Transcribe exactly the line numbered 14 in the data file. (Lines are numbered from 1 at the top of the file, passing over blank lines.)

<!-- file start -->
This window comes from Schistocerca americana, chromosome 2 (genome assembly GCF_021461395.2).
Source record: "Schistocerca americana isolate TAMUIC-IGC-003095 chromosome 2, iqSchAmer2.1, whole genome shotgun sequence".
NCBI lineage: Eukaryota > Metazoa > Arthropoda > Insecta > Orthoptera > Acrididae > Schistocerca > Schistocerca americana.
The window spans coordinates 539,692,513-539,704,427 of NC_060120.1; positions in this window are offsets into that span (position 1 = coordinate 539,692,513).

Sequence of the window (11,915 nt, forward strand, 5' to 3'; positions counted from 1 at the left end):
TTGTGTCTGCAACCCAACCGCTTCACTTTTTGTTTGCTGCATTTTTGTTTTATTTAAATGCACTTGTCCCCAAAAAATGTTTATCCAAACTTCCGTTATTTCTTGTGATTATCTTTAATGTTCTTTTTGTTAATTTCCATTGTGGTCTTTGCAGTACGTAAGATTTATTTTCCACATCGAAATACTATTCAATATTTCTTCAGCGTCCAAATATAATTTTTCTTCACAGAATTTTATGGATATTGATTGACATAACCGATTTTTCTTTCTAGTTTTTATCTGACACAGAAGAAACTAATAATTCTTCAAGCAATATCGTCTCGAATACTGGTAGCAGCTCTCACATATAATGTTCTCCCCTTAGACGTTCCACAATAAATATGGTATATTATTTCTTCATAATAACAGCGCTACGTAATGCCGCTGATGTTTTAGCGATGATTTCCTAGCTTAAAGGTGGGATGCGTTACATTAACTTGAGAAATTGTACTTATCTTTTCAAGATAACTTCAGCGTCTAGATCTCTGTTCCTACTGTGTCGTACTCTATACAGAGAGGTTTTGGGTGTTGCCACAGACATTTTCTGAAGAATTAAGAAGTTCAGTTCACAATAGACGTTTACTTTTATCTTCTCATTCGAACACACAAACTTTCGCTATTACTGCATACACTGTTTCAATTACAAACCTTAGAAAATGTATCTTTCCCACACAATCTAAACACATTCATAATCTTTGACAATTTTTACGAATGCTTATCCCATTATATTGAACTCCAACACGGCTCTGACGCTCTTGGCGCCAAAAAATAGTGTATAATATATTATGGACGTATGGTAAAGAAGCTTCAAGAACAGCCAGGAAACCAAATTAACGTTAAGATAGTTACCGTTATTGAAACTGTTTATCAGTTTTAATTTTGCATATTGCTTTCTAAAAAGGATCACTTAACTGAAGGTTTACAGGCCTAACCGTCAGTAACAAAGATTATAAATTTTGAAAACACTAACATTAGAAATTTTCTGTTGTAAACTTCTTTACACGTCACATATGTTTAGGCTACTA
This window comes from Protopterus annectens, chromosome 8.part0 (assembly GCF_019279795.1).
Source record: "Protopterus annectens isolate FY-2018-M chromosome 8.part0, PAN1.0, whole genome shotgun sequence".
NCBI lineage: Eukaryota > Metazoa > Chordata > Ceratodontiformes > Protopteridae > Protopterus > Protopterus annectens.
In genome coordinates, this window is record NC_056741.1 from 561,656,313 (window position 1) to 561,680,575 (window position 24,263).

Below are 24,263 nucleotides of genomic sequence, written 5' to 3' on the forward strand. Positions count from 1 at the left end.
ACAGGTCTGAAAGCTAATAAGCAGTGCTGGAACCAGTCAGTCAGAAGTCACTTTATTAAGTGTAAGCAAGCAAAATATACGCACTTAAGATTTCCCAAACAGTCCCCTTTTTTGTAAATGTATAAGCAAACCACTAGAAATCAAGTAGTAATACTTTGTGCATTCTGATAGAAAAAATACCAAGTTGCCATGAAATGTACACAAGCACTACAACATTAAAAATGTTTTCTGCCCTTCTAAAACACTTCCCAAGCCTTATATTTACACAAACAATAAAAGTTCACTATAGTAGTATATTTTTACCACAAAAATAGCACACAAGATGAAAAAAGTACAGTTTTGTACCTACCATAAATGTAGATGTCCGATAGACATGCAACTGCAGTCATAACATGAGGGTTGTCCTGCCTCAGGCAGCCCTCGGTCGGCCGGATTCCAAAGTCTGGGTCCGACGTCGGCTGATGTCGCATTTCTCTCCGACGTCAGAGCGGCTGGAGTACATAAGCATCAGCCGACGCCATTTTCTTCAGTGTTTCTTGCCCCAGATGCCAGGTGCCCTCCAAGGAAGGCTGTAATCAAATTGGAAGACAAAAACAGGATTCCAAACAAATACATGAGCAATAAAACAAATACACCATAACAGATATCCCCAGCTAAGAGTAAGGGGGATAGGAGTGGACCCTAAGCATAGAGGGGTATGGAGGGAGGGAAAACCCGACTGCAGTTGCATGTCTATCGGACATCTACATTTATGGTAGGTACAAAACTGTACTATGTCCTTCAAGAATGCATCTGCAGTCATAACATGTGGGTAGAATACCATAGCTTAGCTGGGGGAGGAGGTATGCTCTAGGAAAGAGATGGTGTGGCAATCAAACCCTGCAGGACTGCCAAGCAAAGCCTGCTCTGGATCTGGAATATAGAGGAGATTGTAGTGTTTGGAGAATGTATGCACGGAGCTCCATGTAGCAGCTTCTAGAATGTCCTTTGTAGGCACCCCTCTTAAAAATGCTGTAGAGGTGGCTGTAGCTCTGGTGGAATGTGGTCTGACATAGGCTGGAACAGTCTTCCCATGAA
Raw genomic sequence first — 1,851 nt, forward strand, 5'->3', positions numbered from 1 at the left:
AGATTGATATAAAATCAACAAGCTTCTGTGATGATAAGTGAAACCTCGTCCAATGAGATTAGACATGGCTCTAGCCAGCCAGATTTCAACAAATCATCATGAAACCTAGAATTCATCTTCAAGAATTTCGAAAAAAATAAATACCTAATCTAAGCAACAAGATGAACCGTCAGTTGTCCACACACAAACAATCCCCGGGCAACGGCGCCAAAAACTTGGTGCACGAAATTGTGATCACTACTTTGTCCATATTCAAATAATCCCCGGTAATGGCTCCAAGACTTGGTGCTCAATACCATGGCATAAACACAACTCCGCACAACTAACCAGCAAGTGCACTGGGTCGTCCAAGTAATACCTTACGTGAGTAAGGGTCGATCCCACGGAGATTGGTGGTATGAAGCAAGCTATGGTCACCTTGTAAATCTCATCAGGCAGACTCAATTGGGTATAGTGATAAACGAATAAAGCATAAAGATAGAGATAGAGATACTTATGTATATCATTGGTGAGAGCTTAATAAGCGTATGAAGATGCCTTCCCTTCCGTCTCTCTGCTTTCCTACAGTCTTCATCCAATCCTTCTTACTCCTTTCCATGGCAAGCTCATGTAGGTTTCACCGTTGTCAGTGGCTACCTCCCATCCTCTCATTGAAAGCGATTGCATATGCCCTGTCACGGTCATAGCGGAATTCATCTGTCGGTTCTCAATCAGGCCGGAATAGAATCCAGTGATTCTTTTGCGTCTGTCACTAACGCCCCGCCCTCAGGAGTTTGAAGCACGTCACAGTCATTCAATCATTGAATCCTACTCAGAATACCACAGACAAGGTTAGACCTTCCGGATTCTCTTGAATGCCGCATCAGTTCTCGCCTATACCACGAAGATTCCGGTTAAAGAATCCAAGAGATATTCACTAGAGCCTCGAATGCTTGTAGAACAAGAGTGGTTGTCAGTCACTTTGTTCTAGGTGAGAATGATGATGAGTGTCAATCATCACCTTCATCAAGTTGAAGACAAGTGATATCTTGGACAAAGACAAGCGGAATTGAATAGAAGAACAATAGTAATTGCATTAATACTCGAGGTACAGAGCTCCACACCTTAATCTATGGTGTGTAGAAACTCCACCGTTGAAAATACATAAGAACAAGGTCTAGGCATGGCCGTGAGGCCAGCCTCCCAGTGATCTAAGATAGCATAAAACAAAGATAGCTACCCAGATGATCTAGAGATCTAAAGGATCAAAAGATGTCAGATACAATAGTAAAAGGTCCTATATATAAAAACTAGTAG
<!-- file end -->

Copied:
AGATTGATATAAAATCAACAAGCTTCTGTGATGATAAGTGAAACCTCGTCCAATGAGATTAGACATGGCTCTAGCCAGCCAGATTTCAACAAATCATCATGAAACCTAGAATTCATCTTCAAGAATTTCGAAAAAAATAAATACCTAATCTAAGCAACAAGATGAACCGTCAGTTGTCCACACACAAACAATCCCCGGGCAACGGCGCCAAAAACTTGGTGCACGAAATTGTGATCACTACTTTGTCCATATTCAAATAATCCCCGGTAATGGCTCCAAGACTTGGTGCTCAATACCATGGCATAAACACAACTCCGCACAACTAACCAGCAAGTGCACTGGGTCGTCCAAGTAATACCTTACGTGAGTAAGGGTCGATCCCACGGAGATTGGTGGTATGAAGCAAGCTATGGTCACCTTGTAAATCTCATCAGGCAGACTCAATTGGGTATAGTGATAAACGAATAAAGCATAAAGATAGAGATAGAGATACTTATGTATATCATTGGTGAGAGCTTAATAAGCGTATGAAGATGCCTTCCCTTCCGTCTCTCTGCTTTCCTACAGTCTTCATCCAATCCTTCTTACTCCTTTCCATGGCAAGCTCATGTAGGTTTCACCGTTGTCAGTGGCTACCTCCCATCCTCTCATTGAAAGCGATTGCATATGCCCTGTCACGGTCATAGCGGAATTCATCTGTCGGTTCTCAATCAGGCCGGAATAGAATCCAGTGATTCTTTTGCGTCTGTCACTAACGCCCCGCCCTCAGGAGTTTGAAGCACGTCACAGTCATTCAATCATTGAATCCTACTCAGAATACCACAGACAAGGTTAGACCTTCCGGATTCTCTTGAATGCCGCATCAGTTCTCGCCTATACCACGAAGATTCCGGTTAAAGAATCCAAGAGATATTCACTAGAGCCTCGAATGCTTGTAGAACAAGAGTGGTTGTCAGTCACTTTGTTCTAGGTGAGAATGATGATGAGTGTCAATCATCACCTTCATCAAGTTGAAGACAAGTGATATCTTGGACAAAGACAAGCGGAATTGAATAGAAGAACAATAGTAATTGCATTAATACTCGAGGTACAGAGCTCCACACCTTAATCTATGGTGTGTAGAAACTCCACCGTTGAAAATACATAAGAACAAGGTCTAGGCATGGCCGTGAGGCCAGCCTCCCAGTGATCTAAGATAGCATAAAACAAAGATAGCTACCCAGATGATCTAGAGATCTAAAGGATCAAAAGATGTCAGATACAATAGTAAAAGGTCCTATATATAAAAACTAGTAG